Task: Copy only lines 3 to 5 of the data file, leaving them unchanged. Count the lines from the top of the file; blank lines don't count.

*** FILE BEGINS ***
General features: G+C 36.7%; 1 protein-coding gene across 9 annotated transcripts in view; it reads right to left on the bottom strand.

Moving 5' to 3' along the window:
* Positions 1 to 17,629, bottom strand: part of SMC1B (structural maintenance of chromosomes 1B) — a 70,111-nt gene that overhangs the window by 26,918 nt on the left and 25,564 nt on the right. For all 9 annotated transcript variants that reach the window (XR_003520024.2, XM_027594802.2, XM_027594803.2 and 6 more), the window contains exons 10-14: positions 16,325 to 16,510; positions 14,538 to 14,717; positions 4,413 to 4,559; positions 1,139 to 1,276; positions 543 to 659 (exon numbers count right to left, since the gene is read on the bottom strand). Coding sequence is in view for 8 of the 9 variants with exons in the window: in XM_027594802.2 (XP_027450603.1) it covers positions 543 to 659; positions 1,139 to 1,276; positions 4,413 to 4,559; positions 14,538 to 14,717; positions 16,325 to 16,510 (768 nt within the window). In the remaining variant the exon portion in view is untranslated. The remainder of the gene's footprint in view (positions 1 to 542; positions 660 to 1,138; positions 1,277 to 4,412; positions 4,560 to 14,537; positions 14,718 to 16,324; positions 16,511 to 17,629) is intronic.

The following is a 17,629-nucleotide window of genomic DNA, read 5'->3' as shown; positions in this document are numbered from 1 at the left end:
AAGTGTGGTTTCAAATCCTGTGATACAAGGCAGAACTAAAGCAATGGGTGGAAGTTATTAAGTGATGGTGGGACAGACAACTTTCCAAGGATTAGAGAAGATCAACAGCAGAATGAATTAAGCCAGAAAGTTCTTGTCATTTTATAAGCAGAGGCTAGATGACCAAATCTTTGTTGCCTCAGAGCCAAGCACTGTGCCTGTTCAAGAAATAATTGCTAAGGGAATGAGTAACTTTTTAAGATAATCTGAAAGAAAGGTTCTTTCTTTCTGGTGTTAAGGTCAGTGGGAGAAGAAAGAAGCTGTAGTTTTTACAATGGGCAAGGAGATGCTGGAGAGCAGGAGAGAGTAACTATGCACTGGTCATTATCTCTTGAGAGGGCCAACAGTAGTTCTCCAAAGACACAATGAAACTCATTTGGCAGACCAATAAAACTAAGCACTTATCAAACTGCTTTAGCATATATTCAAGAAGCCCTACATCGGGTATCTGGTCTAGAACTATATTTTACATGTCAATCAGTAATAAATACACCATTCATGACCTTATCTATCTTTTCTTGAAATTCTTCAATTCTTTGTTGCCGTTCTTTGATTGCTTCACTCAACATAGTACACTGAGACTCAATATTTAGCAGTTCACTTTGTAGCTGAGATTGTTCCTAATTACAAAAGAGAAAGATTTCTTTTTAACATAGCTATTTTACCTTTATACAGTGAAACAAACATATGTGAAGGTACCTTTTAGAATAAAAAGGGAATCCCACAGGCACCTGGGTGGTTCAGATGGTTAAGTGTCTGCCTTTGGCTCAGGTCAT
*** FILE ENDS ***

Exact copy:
* Positions 1 to 17,629, bottom strand: part of SMC1B (structural maintenance of chromosomes 1B) — a 70,111-nt gene that overhangs the window by 26,918 nt on the left and 25,564 nt on the right. For all 9 annotated transcript variants that reach the window (XR_003520024.2, XM_027594802.2, XM_027594803.2 and 6 more), the window contains exons 10-14: positions 16,325 to 16,510; positions 14,538 to 14,717; positions 4,413 to 4,559; positions 1,139 to 1,276; positions 543 to 659 (exon numbers count right to left, since the gene is read on the bottom strand). Coding sequence is in view for 8 of the 9 variants with exons in the window: in XM_027594802.2 (XP_027450603.1) it covers positions 543 to 659; positions 1,139 to 1,276; positions 4,413 to 4,559; positions 14,538 to 14,717; positions 16,325 to 16,510 (768 nt within the window). In the remaining variant the exon portion in view is untranslated. The remainder of the gene's footprint in view (positions 1 to 542; positions 660 to 1,138; positions 1,277 to 4,412; positions 4,560 to 14,537; positions 14,718 to 16,324; positions 16,511 to 17,629) is intronic.

The following is a 17,629-nucleotide window of genomic DNA, read 5'->3' as shown; positions in this document are numbered from 1 at the left end:
AAGTGTGGTTTCAAATCCTGTGATACAAGGCAGAACTAAAGCAATGGGTGGAAGTTATTAAGTGATGGTGGGACAGACAACTTTCCAAGGATTAGAGAAGATCAACAGCAGAATGAATTAAGCCAGAAAGTTCTTGTCATTTTATAAGCAGAGGCTAGATGACCAAATCTTTGTTGCCTCAGAGCCAAGCACTGTGCCTGTTCAAGAAATAATTGCTAAGGGAATGAGTAACTTTTTAAGATAATCTGAAAGAAAGGTTCTTTCTTTCTGGTGTTAAGGTCAGTGGGAGAAGAAAGAAGCTGTAGTTTTTACAATGGGCAAGGAGATGCTGGAGAGCAGGAGAGAGTAACTATGCACTGGTCATTATCTCTTGAGAGGGCCAACAGTAGTTCTCCAAAGACACAATGAAACTCATTTGGCAGACCAATAAAACTAAGCACTTATCAAACTGCTTTAGCATATATTCAAGAAGCCCTACATCGGGTATCTGGTCTAGAACTATATTTTACATGTCAATCAGTAATAAATACACCATTCATGACCTTATCTATCTTTTCTTGAAATTCTTCAATTCTTTGTTGCCGTTCTTTGATTGCTTCACTCAACATAGTACACTGAGACTCAATATTTAGCAGTTCACTTTGTAGCTGAGATTGTTCCTAATTACAAAAGAGAAAGATTTCTTTTTAACATAGCTATTTTACCTTTATACAGTGAAACAAACATATGTGAAGGTACCTTTTAGAATAAAAAGGGAATCCCACAGGCACCTGGGTGGTTCAGATGGTTAAGTGTCTGCCTTTGGCTCAGGTCAT